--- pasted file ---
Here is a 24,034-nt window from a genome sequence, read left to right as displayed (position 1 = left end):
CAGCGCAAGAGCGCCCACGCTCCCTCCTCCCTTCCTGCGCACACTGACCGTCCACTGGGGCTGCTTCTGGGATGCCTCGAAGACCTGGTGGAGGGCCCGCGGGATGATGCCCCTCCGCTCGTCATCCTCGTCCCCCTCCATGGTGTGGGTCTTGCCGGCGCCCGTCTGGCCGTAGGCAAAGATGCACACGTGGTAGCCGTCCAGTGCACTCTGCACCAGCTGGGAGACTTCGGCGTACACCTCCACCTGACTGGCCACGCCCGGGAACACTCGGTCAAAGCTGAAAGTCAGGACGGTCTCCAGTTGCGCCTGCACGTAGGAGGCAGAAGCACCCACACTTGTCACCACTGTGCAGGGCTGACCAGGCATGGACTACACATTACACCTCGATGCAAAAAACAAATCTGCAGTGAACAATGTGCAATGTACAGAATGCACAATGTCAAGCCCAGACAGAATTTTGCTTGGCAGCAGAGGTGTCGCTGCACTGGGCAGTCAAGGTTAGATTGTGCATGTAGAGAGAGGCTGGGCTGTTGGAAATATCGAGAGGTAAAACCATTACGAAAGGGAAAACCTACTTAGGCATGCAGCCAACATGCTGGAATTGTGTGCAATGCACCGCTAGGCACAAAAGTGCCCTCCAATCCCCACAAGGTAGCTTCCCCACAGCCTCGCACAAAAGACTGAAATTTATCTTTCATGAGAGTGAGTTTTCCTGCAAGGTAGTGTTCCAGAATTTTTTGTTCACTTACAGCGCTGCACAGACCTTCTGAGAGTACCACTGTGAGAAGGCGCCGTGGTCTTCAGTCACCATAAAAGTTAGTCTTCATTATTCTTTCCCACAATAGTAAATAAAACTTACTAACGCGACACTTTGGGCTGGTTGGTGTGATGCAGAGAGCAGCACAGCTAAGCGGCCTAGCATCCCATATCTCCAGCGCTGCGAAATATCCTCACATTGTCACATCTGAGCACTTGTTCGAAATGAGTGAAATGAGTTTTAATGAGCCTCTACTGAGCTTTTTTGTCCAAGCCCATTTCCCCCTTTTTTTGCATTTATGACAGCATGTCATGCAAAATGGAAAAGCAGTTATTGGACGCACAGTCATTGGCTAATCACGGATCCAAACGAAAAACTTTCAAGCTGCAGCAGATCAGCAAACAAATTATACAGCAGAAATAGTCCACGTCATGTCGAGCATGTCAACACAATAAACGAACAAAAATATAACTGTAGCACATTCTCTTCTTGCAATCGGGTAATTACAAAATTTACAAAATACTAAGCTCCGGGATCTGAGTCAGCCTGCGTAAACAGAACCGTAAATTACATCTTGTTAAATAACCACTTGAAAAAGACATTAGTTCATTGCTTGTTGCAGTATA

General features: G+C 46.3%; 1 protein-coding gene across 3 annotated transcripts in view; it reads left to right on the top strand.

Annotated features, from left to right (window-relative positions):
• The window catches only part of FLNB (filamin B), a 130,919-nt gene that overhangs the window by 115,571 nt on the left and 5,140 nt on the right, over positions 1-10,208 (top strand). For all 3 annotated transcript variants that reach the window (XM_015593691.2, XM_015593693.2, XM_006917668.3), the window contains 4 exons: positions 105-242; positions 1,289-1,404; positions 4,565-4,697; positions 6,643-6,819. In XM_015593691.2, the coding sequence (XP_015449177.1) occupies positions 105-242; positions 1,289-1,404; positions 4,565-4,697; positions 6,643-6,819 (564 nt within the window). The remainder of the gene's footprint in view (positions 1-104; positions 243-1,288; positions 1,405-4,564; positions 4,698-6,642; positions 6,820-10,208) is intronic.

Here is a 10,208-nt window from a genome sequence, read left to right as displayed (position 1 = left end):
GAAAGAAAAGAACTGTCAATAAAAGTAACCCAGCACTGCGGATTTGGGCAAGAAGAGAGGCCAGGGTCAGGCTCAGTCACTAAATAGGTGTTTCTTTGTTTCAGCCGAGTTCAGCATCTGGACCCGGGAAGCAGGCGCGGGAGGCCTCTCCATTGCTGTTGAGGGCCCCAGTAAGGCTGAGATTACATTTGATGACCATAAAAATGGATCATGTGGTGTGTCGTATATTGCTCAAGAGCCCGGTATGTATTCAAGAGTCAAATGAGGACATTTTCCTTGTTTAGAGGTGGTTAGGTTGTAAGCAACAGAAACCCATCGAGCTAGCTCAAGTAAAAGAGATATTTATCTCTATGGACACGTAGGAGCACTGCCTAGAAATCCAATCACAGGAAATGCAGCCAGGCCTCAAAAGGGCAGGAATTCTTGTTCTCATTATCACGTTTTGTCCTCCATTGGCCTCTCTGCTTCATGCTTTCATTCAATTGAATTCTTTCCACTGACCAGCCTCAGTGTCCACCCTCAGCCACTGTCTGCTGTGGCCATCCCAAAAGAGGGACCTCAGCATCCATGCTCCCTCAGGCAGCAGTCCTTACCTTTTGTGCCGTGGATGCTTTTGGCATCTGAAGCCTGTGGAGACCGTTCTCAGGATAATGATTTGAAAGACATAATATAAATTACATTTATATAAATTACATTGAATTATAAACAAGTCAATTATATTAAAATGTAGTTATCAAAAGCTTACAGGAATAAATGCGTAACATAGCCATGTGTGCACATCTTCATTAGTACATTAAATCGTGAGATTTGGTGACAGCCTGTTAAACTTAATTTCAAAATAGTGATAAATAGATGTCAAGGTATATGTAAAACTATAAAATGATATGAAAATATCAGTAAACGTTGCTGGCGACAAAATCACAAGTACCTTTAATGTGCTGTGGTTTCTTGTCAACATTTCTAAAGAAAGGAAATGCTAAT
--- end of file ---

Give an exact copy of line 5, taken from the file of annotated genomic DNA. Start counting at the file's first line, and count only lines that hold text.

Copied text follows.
• The window catches only part of FLNB (filamin B), a 130,919-nt gene that overhangs the window by 115,571 nt on the left and 5,140 nt on the right, over positions 1-10,208 (top strand). For all 3 annotated transcript variants that reach the window (XM_015593691.2, XM_015593693.2, XM_006917668.3), the window contains 4 exons: positions 105-242; positions 1,289-1,404; positions 4,565-4,697; positions 6,643-6,819. In XM_015593691.2, the coding sequence (XP_015449177.1) occupies positions 105-242; positions 1,289-1,404; positions 4,565-4,697; positions 6,643-6,819 (564 nt within the window). The remainder of the gene's footprint in view (positions 1-104; positions 243-1,288; positions 1,405-4,564; positions 4,698-6,642; positions 6,820-10,208) is intronic.